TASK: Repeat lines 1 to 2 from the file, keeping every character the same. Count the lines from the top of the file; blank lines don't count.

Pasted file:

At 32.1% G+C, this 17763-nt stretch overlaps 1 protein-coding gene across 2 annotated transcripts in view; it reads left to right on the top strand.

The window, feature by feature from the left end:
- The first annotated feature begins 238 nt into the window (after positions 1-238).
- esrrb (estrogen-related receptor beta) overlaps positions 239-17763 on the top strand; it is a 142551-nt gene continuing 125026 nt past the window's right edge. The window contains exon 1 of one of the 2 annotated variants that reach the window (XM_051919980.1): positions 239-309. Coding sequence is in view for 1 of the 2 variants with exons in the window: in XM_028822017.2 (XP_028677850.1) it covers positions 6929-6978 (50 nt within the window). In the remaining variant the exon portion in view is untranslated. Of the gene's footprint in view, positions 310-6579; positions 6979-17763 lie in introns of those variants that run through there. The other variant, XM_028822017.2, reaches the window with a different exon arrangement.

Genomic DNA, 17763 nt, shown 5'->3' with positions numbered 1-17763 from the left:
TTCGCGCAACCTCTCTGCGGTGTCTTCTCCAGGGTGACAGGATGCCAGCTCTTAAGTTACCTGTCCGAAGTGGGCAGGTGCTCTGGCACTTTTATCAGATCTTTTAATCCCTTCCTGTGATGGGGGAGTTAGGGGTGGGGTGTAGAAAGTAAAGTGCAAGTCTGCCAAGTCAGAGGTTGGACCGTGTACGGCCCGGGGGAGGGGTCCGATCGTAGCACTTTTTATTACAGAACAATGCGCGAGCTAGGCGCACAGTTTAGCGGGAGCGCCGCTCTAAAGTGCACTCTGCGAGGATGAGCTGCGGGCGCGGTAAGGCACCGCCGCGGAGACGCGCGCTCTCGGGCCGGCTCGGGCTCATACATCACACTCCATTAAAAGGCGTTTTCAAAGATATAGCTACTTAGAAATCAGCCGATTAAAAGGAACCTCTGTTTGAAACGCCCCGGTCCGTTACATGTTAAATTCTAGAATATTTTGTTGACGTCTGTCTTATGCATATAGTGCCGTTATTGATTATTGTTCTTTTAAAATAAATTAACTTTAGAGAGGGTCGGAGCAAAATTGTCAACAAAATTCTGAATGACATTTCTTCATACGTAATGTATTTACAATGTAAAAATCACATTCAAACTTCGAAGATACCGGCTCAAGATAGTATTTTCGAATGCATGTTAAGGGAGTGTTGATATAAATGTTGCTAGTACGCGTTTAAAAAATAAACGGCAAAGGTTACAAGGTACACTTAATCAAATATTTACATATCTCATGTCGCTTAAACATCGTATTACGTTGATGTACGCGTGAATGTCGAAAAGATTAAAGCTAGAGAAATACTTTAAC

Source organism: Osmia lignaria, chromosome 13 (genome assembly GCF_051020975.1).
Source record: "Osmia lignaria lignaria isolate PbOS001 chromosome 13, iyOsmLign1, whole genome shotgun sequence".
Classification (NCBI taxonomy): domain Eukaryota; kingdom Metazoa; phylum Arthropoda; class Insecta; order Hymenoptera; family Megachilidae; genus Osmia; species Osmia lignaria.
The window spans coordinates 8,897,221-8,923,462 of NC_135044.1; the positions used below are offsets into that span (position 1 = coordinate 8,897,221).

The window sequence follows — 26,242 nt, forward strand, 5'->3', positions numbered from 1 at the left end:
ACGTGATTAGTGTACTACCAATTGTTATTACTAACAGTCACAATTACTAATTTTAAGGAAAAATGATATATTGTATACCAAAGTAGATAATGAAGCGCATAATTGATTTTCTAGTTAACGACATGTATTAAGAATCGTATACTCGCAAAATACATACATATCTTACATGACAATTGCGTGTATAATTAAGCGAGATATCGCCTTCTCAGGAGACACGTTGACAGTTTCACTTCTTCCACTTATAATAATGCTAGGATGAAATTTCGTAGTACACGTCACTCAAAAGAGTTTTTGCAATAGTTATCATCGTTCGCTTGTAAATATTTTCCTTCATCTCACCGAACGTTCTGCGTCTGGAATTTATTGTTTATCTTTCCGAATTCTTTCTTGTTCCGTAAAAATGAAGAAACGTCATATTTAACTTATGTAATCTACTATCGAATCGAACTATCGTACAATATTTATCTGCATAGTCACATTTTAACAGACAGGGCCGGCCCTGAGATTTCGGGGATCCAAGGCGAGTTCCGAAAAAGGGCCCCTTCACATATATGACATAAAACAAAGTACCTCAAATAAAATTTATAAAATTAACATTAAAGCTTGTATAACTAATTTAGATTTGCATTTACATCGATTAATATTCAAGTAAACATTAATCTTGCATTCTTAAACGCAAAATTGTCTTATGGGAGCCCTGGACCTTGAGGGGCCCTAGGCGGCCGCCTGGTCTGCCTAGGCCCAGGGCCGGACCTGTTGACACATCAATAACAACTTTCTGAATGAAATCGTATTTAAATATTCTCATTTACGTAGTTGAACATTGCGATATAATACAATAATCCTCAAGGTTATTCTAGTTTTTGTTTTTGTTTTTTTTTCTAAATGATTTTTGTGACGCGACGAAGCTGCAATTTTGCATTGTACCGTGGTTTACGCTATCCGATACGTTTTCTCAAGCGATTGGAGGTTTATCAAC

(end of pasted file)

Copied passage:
At 32.1% G+C, this 17763-nt stretch overlaps 1 protein-coding gene across 2 annotated transcripts in view; it reads left to right on the top strand.

The window, feature by feature from the left end: